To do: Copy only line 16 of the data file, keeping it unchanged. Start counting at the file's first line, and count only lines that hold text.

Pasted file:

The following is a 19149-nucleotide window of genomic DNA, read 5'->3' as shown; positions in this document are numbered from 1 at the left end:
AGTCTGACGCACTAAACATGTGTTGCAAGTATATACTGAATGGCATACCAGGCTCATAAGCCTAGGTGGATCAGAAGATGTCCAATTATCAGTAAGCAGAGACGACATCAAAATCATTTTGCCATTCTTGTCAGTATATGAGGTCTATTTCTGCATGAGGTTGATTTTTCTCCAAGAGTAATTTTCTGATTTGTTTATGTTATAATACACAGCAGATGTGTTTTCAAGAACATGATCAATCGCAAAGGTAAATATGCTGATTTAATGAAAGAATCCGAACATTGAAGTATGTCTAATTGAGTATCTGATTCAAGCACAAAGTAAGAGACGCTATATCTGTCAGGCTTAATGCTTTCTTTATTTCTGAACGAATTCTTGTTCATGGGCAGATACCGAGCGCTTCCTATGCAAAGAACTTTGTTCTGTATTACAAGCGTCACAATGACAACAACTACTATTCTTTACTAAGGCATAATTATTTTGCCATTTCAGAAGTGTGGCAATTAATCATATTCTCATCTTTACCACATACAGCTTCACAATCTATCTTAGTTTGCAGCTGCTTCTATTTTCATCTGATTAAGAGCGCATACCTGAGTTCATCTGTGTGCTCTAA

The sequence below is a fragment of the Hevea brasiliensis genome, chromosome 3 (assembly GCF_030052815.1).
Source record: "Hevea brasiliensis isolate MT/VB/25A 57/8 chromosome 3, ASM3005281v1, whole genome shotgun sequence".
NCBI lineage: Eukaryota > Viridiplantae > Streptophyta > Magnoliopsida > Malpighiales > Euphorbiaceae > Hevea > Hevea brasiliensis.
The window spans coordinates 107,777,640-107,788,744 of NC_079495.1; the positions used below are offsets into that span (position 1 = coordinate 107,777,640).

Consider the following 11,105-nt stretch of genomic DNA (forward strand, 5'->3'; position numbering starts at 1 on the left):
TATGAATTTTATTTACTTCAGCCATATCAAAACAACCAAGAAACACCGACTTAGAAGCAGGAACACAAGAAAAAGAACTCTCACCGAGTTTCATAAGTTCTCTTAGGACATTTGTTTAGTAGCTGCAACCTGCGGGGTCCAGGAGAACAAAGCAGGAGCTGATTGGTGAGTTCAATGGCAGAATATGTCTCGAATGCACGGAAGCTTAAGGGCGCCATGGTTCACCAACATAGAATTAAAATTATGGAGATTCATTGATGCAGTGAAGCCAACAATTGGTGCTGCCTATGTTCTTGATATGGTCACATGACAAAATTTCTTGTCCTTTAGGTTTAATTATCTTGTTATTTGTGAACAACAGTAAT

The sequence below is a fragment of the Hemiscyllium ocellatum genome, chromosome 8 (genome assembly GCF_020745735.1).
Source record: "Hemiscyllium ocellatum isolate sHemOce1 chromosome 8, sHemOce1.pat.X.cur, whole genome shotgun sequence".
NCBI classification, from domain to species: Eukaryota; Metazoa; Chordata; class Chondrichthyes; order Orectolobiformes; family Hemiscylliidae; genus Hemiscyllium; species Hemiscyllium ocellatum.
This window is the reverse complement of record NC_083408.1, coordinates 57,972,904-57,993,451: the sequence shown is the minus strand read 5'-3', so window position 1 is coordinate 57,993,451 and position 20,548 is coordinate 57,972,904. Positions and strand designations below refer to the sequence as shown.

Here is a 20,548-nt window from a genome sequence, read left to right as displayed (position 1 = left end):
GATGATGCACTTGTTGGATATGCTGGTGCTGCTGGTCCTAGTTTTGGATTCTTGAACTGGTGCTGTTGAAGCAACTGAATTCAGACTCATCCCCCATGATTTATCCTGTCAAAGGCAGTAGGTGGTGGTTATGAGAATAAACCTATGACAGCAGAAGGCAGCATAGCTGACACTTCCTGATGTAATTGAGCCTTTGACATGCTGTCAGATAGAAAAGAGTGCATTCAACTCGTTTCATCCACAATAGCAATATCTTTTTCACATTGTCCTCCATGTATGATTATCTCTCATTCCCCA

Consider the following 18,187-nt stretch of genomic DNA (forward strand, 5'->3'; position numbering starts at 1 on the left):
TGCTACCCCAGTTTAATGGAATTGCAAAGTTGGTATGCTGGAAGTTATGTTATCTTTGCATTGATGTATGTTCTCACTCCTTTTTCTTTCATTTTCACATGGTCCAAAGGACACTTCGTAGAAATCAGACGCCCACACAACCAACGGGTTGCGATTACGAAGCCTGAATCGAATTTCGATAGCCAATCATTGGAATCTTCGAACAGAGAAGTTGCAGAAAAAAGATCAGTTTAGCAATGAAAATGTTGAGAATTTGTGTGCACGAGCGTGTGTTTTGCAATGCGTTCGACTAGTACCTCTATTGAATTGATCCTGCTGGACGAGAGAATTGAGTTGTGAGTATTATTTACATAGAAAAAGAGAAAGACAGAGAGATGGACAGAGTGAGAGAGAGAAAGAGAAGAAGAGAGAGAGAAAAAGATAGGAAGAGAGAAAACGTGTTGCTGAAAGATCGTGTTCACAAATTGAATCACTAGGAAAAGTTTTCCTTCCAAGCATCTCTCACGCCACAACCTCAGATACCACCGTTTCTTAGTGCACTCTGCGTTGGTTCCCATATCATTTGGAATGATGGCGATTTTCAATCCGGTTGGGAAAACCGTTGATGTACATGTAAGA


TGCTACCCCAGTTTAATGGAATTGCAAAGTTGGTATGCTGGAAGTTATGTTATCTTTGCATTGATGTATGTTCTCACTCCTTTTTCTTTCATTTTCACATGGTCCAAAGGACACTTCGTAGAAATCAGACGCCCACACAACCAACGGGTTGCGATTACGAAGCCTGAATCGAATTTCGATAGCCAATCATTGGAATCTTCGAACAGAGAAGTTGCAGAAAAAAGATCAGTTTAGCAATGAAAATGTTGAGAATTTGTGTGCACGAGCGTGTGTTTTGCAATGCGTTCGACTAGTACCTCTATTGAATTGATCCTGCTGGACGAGAGAATTGAGTTGTGAGTATTATTTACATAGAAAAAGAGAAAGACAGAGAGATGGACAGAGTGAGAGAGAGAAAGAGAAGAAGAGAGAGAGAAAAAGATAGGAAGAGAGAAAACGTGTTGCTGAAAGATCGTGTTCACAAATTGAATCACTAGGAAAAGTTTTCCTTCCAAGCATCTCTCACGCCACAACCTCAGATACCACCGTTTCTTAGTGCACTCTGCGTTGGTTCCCATATCATTTGGAATGATGGCGATTTTCAATCCGGTTGGGAAAACCGTTGATGTACATGTAAGA